In the summer, the Commission presented a four-step legislative package against money laundering and terrorist financing. This includes the establishment of a new authority and the introduction of a bank account register. The proposals are currently being discussed by the Council, slowly now the consultation of the Parliament is starting.
At the beginning of next year, the European Union wants to establish a new Authority for Anti-Money Laundering and Countering the Financing of Terrorism (AMLA). It is expected to become operational in 2024 and fully operational two years later, supervising financial transactions of so-called “high-risk institutions”. A “harmonised risk assessment methodology” will be used to determine which firms fall into this category. For this purpose, the authority also wants to evaluate reports from the member states.
More surveillance of customers’ transactions by institutions
Before that, however, the EU governments must agree with the Parliament on a set of rules for such a money-laundering supervisory authority. In July, the Commission presented a proposal for a regulation to set it up. It is part of a comprehensive legislative package with further measures to combat money laundering and terrorist financing. This includes a renewal of the so-called Money Transfer Regulation of 2015, which is to include crypto assets in the future.
In addition, financial institutions are to be obliged to monitor more of their customers’ financial transactions. These and other regulations on the mechanisms to be set up by the member states are to be adopted in a directive. It is also planned to introduce an EU-wide upper limit of 10,000 euros for large cash payments.
Europol had to hand over FIU.net
Where the money laundering supervisory authority will be based is still open. According to the plans, it will also take over FIU.net, which was located at Europol. This is an information exchange system of the “Financial Intelligence Units” (FIU) from the member states.
The European Data Protection Supervisor had criticised the hosting of FIU.net by Europol because of the associated processing of personal data, as the police agency has no mandate to do so. Since last autumn, the network has therefore been temporarily attached to the Commission.
EU-wide register of bank accounts
Within the framework of the also new Money Laundering Directive, the Commission wants to establish and operate a central access point for bank account registers. This will enable FIU reporting offices to find out with one click whether a person has bank accounts in other member states. Until now, such queries had to be made individually in each country.
To connect to the networked system, all member states are to make their national bank account registers available via a central office. For the prevention, detection, investigation or prosecution of criminal acts, the authorities responsible for this should also have access. This would be possible for all “serious criminal offences”; the Commission has also submitted a proposal for a regulation on this.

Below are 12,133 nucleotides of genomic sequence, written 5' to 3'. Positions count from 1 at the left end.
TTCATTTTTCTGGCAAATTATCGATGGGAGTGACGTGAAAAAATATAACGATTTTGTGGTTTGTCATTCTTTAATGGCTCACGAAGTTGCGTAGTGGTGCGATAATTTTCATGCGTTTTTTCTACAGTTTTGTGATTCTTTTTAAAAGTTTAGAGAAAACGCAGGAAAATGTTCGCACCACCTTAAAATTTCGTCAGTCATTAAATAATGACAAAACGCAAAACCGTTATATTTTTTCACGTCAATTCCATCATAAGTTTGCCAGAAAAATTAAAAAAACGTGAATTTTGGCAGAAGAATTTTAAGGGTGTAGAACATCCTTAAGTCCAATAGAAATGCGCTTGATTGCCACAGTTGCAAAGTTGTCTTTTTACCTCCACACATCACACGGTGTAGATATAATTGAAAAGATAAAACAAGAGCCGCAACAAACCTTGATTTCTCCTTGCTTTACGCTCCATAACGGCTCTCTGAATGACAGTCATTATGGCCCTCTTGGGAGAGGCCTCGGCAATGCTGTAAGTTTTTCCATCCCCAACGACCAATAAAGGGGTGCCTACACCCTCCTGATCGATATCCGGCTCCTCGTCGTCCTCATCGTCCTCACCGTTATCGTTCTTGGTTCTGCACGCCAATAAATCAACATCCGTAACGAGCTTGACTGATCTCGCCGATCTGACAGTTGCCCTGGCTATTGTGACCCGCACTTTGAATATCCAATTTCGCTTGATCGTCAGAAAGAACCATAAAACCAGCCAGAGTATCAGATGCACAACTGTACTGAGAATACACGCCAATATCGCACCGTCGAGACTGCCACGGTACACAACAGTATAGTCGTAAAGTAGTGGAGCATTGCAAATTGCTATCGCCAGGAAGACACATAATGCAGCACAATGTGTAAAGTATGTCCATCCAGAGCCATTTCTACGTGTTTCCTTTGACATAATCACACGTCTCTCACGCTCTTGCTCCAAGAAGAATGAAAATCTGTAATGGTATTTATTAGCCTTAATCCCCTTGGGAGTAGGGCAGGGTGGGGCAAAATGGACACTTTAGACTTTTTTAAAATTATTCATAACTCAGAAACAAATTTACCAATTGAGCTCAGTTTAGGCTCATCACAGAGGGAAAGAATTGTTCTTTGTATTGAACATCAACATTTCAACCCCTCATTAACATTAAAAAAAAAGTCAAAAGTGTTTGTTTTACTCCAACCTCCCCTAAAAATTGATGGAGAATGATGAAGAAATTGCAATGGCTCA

It is foreseeable that Europol will be further strengthened with regard to financial investigations. Next year, the Commission wants to submit the proposal for another new directive on this, then the police agency should also be allowed to query the national bank account registers in its investigations.
New department at Europol
Even after the forced “handover” of FIU.net, Europol remains responsible for financial investigations and has even been running its own department, the Financial and Economic Crime Centre (EFECC), for two years. Its task is to detect and investigate money laundering, fraud and currency counterfeiting, among other things.
Europol is also entrusted with the fight against terrorist financing within the framework of the SWIFT agreement. Since 2010, the agency has received traffic data of suspicious payments on the basis of an agreement between the EU and the United States. Together with the member states concerned, Europol can then carry out corresponding investigations, and the data is stored in a separate file at Europol for this purpose. According to the agency, this will significantly improve its ability to “map” terrorist networks.
Sluggish treatment in the Council
It is still unclear how to avoid duplicating the work of the Money Laundering Authority, FIU.net and Europol in this respect, which is supposed to be regulated in the AMLA regulation as well. The Commission is causing further complications with its announcement that it wants to set up a network of investigators similar to the Financial Intelligence Units to combat terrorist financing. This was also the subject of a conference on financial crime and terrorist financing organised by the French Presidency in January.
The consultations on the four legislative proposals are progressing only slowly. For example, in order to finally refer the money transfer regulation to Parliament in April, the Council has again removed crypto assets. After referral to the relevant committees, the proposal could not be voted on in plenary before autumn. As things stand, it will take even longer for the other three proposals. The French Council Presidency is therefore giving priority to the planned money laundering supervisory authority. However, it is still unclear when the Council will agree on a position.
Image: EU Commission (YouTube).